Seoul plans to protect old districts

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Seoul plans to protect old districts


The days of bulldozing architectural treasures and replacing them with dreary concrete commercial buildings are finally coming to a close, as large-scale redevelopment projects in designated areas within the Seoul City Wall will be made illegal in order to preserve historical and cultural sites, the Seoul Metropolitan Government announced Monday.

The “2025 Urban Environment Maintenance Plan” will likely be open to the public by July, and will effectively seal off about 1.1 million square meters (271 acres) within the Seoul City Wall from redevelopment, including sites in Iksun-dong of Jongno District, Jongno 5-ga, Hyoje-dong, Namdaemun-ro 5-ga, Chungmuro 5-ga and the Dongdaemun Design Plaza. Buildings preserved from demolition for their historical value will include the Namdaemun Church in Namdaemun-ro 5-ga, Shinhan Bank in Samgak-dong and the Korean Sport Olympic Committee building in Mugyo-dong of Jung District, central Seoul. Also protected will be the Sungnam Church in Dongja-dong and the Seoul YMCA building in Jongno 2-ga, Jongno District.

All told, the new plan will protect 30 percent of the areas formerly designated as redevelopment zones within the Seoul City Wall.

When more than 60 percent of an area contains buildings that are more than 20 years old, the area is designated as a redevelopment zone. Currently, 156 redevelopment projects out of 295 redevelopment zones in the former 2020 plan have been completed.

“Redevelopment in the city after 1970 focused on the complete destruction of certain areas and the expansion of business and commercial facilities, which often destroyed historical sites,” said a Seoul Metropolitan Government official. “The new redevelopment plan makes such large-scale redevelopments impossible.”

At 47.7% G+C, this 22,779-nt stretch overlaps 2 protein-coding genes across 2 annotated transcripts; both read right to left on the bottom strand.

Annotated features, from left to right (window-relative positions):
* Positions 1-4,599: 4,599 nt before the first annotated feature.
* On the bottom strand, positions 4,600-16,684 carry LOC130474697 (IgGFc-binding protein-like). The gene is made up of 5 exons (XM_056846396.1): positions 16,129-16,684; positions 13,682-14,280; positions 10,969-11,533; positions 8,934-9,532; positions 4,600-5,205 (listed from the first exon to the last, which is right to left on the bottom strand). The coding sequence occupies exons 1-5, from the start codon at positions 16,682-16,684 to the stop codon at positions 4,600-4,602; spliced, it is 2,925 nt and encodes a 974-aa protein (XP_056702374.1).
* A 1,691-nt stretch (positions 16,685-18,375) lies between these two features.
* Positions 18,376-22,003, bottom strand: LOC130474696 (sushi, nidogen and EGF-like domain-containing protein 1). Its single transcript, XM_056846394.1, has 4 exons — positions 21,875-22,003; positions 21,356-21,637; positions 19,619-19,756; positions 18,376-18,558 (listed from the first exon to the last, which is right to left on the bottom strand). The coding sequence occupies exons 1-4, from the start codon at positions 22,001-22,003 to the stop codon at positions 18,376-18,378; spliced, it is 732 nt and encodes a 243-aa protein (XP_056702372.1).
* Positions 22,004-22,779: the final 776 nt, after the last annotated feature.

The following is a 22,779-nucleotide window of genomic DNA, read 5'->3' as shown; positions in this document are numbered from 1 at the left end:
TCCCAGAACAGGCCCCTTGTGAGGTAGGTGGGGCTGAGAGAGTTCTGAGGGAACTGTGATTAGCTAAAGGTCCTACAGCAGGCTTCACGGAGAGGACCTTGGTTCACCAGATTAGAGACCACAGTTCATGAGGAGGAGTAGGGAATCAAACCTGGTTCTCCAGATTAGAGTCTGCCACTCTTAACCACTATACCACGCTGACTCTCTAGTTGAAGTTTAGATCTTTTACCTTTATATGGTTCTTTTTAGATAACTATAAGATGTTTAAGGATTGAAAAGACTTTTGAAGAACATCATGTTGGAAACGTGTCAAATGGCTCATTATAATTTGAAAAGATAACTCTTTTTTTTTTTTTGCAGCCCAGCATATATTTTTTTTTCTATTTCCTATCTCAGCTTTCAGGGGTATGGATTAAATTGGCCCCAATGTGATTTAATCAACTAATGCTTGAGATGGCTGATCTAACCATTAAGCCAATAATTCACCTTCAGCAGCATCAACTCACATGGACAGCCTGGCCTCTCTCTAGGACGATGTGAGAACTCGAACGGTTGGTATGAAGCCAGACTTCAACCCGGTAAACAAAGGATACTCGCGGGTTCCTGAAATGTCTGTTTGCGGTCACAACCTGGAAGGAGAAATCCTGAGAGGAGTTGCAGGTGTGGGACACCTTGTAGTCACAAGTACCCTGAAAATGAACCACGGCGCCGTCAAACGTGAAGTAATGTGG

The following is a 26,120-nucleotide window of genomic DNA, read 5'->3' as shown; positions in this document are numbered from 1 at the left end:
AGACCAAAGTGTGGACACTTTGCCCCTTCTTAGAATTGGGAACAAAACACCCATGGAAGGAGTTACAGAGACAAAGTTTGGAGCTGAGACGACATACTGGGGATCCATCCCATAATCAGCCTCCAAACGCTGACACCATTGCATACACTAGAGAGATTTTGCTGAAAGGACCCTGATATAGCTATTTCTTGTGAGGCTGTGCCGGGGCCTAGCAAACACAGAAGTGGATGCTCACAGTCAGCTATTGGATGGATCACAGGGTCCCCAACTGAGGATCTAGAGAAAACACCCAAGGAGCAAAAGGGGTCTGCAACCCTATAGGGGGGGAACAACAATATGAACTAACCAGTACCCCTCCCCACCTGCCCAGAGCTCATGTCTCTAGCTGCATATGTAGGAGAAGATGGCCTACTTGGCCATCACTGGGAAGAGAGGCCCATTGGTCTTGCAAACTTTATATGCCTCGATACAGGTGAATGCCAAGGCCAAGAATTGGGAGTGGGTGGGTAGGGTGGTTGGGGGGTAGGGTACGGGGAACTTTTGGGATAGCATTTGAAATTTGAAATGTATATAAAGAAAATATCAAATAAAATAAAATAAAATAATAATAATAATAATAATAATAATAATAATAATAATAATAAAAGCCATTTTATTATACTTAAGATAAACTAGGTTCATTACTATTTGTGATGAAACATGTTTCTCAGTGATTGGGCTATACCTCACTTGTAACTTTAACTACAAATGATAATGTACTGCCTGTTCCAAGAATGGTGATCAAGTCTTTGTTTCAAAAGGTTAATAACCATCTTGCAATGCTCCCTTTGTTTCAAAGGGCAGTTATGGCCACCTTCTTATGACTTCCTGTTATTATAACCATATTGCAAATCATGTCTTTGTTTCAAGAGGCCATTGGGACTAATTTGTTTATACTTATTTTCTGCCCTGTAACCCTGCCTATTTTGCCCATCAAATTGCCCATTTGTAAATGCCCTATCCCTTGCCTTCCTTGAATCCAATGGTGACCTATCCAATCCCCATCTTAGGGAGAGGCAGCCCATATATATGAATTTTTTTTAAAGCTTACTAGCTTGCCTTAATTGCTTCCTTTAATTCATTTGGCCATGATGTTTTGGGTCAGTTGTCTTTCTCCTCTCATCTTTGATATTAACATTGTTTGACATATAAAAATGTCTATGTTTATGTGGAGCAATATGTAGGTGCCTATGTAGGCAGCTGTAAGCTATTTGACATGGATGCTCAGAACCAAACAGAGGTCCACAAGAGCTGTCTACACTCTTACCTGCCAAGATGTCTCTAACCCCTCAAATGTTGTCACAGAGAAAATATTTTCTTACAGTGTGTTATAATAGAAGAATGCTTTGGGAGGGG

The level of permitted redevelopment within an area for commercial purposes is determined in cubic meters, which not only regulates outward growth but upward growth, as well, functioning as a kind of height restriction law. The new plan, therefore, will permit the current level of commercial space within Seoul City Wall to remain the same, while requiring a 14.3 percent reduction in Sinchon and a 25 percent reduction in Cheongryang-ri. The only exception to this will be if a district intends to build public or energy-efficient facilities.

Not all areas in Seoul will be targeted as preservation zones, however. The Seoul city government plans to expand redevelopment projects in underdeveloped zones outside the central city area.

Areas in Yongsan and Yeongdeungpo districts, and Cheongryang-ri, will be designated for redevelopment. These areas include the business district of Namyeong-dong, old apartment towns near Samgakji Station and Chunghyeon-dong of Seodaemun District, western Seoul.

“[The city government is] essentially pursuing a two-track system, whereby preservation and redevelopment are pursued together,” said Jin Hee-seon, head of the Urban Restoration Headquarters of the Seoul Metropolitan Government.

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